Decided: August 4, 1988.
AARON SCHULMAN, PLAINTIFF-RESPONDENT,
BERNADETTE O'REILLY-LANDO, JERSEY CITY BOARD OF SCHOOL ESTIMATE AND MAYOR AND COUNCIL OF THE CITY OF JERSEY CITY, DEFENDANTS-APPELLANTS
On appeal from the Superior Court of New Jersey, Law Division, Hudson County.
King, Gaulkin and Gruccio. The opinion of the court as delivered by King, P.J.A.D.
[226 NJSuper Page 628]
Plaintiff Schulman, then a member of the Jersey City Board of School Estimate and the Jersey City Board of Education, brought this suit in March 1987 seeking the removal of Bernadette O'Reilly-Lando, a member of City Council of Jersey City, from her position on the Board of Estimate. He claims that because she worked as a school nurse for the Board of Education she had an irreconcilable conflict of interest in reviewing the school budget as a member of the Board of Estimate.*fn1 The Law Division judge ordered O'Reilly-Lando's removal from the Board of Estimate because of this conflict of interest. Concluding that N.J.S.A. 18A:6-8.4 permits O'Reilly-Lando to serve, we reverse.
O'Reilly-Lando was appointed as a school nurse by the Board of Education and works under its direction. See N.J.S.A. 18A:40-3.1. She is also an elected member of the Jersey City Municipal Council and was appointed to the Board of Estimate by City Council. The Board of Estimate in a Type I school district, such as Jersey City, has five members -- the Board of Education appoints two members, the governing body appoints
[226 NJSuper Page 629]
two members, and the mayor or other chief executive officer of the municipality serves as the fifth member. N.J.S.A. 18A:22-1. The function of the Board of Estimate is to review the budget prepared by the Board of Education and "fix and determine" the amount of money to be appropriated for the school system. N.J.S.A. 18A:22-14.
Our conclusion in this case rests on the wording of N.J.S.A. 18A:6-8.4, L. 1972, c. 151, which states
No person employed by a public educational system or institution in a position which requires a certificate issued by the State Board of Examiners, or employed in a professional educational capacity by a school, college, or university which is either tax-supported or operated under contract with the State or on behalf of the State shall be disqualified by reason of such employment from holding any elective or appointive State, county or municipal office excepting as member of the board or body by which he is employed.
O'Reilly-Lando contends that N.J.S.A. 18A:6-8.4 permits her to hold a position on the Board of Estimate even though she is employed as a school nurse in the Jersey City school district. She also claims that there is no violation of the common-law principles of incompatibility in holding dual offices.
We conclude that O'Reilly-Lando's situation fits within the literal terms of the statute. She is employed by a public educational system, and, as a school nurse, is required to have a certificate issued by the State Board of Examiners. N.J.S.A. 18A:1-1; N.J.A.C. 6:11-12.9. The plaintiff and the Commissioner of Education urge a "sensible" or less literal interpretation of the statute upon us because of the possibility of conflicting interests. While we are not insensitive to these imprecations as a matter of policy, we are restrained by the reality that the policy decision has been made by the legislature.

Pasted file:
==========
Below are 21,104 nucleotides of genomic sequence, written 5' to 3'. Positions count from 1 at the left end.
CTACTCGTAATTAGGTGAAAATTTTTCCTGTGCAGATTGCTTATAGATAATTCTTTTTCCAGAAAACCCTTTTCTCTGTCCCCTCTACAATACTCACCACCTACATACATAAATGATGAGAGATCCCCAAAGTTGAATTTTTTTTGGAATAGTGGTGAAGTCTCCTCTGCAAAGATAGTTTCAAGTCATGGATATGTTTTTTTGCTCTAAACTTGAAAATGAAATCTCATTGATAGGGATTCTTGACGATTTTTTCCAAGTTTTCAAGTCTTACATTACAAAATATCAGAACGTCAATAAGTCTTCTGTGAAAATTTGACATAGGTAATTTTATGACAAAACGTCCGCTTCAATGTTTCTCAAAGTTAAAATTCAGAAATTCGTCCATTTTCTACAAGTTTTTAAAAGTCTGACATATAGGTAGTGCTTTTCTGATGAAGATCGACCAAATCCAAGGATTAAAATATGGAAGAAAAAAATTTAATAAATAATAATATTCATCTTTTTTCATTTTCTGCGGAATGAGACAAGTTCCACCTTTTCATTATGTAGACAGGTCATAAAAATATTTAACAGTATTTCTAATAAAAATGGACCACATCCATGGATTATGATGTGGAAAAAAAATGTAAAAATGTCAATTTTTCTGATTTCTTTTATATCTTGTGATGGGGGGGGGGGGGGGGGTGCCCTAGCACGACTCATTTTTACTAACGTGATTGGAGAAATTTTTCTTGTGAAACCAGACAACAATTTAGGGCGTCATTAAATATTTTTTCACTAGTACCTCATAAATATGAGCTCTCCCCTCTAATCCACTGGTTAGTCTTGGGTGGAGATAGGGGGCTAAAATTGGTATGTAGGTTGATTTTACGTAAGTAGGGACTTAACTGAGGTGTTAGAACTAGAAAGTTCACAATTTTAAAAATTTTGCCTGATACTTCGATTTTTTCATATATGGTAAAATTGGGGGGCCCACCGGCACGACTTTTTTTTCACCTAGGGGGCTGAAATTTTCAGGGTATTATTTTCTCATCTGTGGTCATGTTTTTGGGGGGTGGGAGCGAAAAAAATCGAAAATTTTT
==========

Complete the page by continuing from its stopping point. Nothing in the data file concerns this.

"If the statute is clear and unambiguous on its face and admits of only one interpretation, we need delve no deeper than the act's literal terms to divine the Legislature's intent." State v. Butler, 89 N.J. 220, 226 (1982); Ingraham v. Travelers
[226 NJSuper Page 630]
Companies, 217 N.J. Super. 126, 129 (App.Div.1987), aff'd o.b. 110 N.J. 67 (1988); Dacunzo v. Edgye, 19 N.J. 443, 451 (1955); 2A Sutherland, Statutory Construction, (4th ed 1984) § 46.01 at 73.
The extant legislative history consists of Governor Cahill's message upon signing the legislation. It reads
Governor William T. Cahill today signed legislation permitting teachers and educational professionals in public and publicly supported educational systems to hold elective or appointive state, county or municipal offices.
The Governor at the signing of Assembly Bill 1355 sponsored by Assemblyman Thomas H. Kean (R-Essex) noted, however, that no one may serve as a member of the board of a body by which he is employed.
The Governor said the bill will resolve questions raised by recent court decisions on the legality of teachers serving in governmental positions. It provides a safeguard to prevent a teacher from serving on the same board by which he is employed. "New Jersey has been fortunate in many instances in which teachers have served with distinction in various phases of government. They are very well qualified to do so and this legislation will permit them to continue such service."
The legislation grew out of a Passaic County case in May of this year in which it was ruled that a teacher may not serve as a member of a municipal governing body because of the potential review of that teacher's salary by the municipal governing body in the event that a school budget has been rejected by the voters. [Probably an allusion to Visotcky v. City Council of Garfield, 113 N.J. Super. 263 (App.Div.1971), or perhaps Kaufman v. Pannuccio, 121 N.J. Super. 27, 31 (App.Div.1972)].
The Governor's message is part of the legislative process and may be considered in determining legislative intent. McGlynn v. New Jersey Public Broadcasting Authority, 88 N.J. 112, 159 (1981). The intent appears clear: to permit teacher staff members to participate fully in the process of government excepting only membership on the board of education by which they are employed. Common-law concepts of incompatibility of offices and conflict of interests, see Reilly v. Ozzard, 33 N.J. 529, 543 (1960), must yield to the legislative will as so clearly expressed.